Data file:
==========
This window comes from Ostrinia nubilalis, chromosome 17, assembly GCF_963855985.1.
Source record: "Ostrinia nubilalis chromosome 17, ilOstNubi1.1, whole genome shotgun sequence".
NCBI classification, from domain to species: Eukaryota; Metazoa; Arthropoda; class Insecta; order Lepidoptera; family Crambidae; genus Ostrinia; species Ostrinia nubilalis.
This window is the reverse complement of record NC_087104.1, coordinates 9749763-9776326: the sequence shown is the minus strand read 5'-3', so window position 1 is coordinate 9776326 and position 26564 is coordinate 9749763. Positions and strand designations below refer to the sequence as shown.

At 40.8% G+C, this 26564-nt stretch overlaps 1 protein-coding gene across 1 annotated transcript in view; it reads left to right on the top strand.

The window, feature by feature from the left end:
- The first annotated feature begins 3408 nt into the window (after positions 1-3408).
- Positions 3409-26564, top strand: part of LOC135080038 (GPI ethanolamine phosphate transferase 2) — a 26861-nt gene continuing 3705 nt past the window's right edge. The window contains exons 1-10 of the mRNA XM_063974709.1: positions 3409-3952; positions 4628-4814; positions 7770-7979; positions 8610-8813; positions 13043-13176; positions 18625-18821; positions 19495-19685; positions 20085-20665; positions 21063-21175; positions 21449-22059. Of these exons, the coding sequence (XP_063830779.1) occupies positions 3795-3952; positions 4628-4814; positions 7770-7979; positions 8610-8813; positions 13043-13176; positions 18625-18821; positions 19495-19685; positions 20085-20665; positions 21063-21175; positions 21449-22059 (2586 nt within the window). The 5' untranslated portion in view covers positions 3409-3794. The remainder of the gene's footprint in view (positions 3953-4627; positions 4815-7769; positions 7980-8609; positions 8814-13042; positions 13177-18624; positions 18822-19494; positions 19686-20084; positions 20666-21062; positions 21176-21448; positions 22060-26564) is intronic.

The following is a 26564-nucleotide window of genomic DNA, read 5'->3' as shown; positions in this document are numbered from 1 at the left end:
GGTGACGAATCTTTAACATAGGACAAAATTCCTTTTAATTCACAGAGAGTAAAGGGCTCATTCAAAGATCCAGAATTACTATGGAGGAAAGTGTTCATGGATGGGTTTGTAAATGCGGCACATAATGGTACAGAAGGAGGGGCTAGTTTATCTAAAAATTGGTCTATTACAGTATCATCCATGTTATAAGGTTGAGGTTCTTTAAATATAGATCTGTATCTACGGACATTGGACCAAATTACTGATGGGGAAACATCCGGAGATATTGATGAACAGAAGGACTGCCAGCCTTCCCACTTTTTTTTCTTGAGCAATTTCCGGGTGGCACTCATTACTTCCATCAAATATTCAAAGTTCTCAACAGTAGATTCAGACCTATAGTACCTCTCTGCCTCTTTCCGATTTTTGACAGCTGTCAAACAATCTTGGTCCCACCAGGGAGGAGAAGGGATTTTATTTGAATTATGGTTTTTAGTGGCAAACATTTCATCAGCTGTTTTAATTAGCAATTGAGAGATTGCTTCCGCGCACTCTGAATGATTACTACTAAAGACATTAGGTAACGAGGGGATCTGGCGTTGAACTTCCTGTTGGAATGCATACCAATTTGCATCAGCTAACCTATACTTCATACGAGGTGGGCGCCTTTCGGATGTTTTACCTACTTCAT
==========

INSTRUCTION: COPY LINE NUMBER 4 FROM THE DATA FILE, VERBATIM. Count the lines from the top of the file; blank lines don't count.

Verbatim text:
This window is the reverse complement of record NC_087104.1, coordinates 9749763-9776326: the sequence shown is the minus strand read 5'-3', so window position 1 is coordinate 9776326 and position 26564 is coordinate 9749763. Positions and strand designations below refer to the sequence as shown.